HWA received an update to its driveshaft from Venturi – which supplies HWA’s powertrain – after repeated failures this season, and Vandoorne’s teammate Gary Paffett said that Rome would be the greatest test of the update due to the circuit’s undulations and bumps.
Venturi’s Edoardo Mortara and Felipe Massa both retired in the Rome E-Prix, with what the team called “transmission problems” after the drivers had suggested driveshaft problems over the radio.
Vandoorne finished third in the Rome E-Prix but went from 1.5s off second-placed Andre Lotterer to 6.3s behind at the flag and then stopped on track following the finish.
When Motorsport.com asked for the cause of his post-race failure, Vandoorne said: “I suppose it’s a driveshaft but I kind of knew it was coming. The last couple of laps you could see me slowing down a lot.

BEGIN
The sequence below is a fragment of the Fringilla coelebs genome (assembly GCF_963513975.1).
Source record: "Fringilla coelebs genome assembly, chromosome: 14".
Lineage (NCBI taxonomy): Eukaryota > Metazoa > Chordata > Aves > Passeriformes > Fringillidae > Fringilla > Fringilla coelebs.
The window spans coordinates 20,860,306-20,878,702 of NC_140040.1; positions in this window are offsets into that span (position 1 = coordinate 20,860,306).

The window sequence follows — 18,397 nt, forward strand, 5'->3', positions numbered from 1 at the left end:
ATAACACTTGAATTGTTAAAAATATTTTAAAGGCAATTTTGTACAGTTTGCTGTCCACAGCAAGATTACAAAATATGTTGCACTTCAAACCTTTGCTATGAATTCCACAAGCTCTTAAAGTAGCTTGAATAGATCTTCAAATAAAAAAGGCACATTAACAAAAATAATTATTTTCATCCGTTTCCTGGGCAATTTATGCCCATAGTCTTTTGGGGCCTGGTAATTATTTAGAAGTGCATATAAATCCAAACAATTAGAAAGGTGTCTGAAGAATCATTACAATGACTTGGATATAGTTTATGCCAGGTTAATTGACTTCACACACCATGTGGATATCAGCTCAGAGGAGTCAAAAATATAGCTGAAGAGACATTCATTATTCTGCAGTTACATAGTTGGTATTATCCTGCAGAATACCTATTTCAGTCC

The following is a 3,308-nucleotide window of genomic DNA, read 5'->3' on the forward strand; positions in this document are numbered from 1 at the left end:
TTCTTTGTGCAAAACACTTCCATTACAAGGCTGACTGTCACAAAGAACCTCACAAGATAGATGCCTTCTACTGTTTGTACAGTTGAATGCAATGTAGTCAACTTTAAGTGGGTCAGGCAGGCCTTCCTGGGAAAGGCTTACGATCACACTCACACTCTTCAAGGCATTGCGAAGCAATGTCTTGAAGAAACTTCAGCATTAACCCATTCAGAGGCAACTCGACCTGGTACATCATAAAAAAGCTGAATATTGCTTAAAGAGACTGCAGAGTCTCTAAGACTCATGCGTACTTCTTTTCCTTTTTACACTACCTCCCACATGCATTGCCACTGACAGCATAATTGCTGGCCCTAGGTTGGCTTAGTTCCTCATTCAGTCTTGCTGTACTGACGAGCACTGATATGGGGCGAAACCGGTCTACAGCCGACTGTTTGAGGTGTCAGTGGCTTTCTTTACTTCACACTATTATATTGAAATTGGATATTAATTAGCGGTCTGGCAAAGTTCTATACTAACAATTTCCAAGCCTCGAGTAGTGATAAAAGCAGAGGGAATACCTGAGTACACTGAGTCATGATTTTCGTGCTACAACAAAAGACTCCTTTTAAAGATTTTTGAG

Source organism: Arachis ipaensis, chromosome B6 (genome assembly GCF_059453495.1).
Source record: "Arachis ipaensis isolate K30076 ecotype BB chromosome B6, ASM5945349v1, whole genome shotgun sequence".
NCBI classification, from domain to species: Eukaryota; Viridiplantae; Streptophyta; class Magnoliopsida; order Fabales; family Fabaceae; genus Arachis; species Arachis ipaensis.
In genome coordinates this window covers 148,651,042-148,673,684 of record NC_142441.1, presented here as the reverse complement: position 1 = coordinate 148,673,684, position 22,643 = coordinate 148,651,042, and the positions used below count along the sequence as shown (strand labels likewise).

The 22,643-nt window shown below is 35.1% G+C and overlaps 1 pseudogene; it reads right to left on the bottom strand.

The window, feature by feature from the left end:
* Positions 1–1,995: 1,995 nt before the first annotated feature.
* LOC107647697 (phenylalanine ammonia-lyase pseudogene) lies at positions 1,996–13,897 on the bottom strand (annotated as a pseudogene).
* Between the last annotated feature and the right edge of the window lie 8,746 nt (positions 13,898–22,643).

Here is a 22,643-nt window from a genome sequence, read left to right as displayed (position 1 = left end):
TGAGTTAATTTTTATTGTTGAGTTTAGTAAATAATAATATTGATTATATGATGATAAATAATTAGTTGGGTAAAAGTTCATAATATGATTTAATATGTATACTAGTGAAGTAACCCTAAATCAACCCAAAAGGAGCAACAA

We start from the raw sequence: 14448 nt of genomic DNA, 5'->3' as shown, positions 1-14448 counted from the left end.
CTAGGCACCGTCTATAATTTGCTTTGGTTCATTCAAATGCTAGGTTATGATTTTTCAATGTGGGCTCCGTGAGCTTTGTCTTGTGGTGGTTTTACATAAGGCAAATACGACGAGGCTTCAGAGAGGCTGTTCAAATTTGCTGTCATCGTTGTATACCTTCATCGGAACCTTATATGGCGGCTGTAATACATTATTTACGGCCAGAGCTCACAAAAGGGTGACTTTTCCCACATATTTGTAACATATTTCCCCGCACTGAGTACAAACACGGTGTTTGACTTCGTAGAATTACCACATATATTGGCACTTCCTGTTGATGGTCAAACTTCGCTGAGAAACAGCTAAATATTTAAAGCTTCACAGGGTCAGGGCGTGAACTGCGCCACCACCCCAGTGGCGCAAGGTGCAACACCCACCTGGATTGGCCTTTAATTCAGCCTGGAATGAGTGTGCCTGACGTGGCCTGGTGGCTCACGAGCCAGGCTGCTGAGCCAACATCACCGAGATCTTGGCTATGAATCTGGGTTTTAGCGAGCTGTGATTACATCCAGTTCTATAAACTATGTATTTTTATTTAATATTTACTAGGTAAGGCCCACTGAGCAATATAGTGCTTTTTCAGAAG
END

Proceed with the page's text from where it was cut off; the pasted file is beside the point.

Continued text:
“There was not an energy problem it was protecting the car, trying not to take any kerbs, lifting a lot on the jumps that made it very tricky for us.”
“I was aware of the situation with the other [Venturi] cars and the failures. [It’s] unfortunate and we were so lucky today to make it to the flag.”
Vandoorne added that he hoped his first podium, following on from a maiden pole position in Hong Kong, would be a turning point for HWA.
He said: “I really hope we can turn the page now. It’s been a difficult start of the year and to come here and finally finish on the podium is a great achievement for everyone so I’m very satisfied, we’ve done a very good job this weekend and again we showed good pace in qualifying.
“We were quick when it mattered. I’m more proud of our race performance because that’s where we’ve been lacking and I’ve always been saying we need to focus on that to try and get to the end.
“I was trying to hang onto these guys [race-winner Mitch Evans and Lotterer], I was there quite comfortable following the pace and saving some energy for the end of the race.”
Teammate Gary Paffett retired on the second lap in a pile-up with Dragon Racing’s Jose Maria Lopez.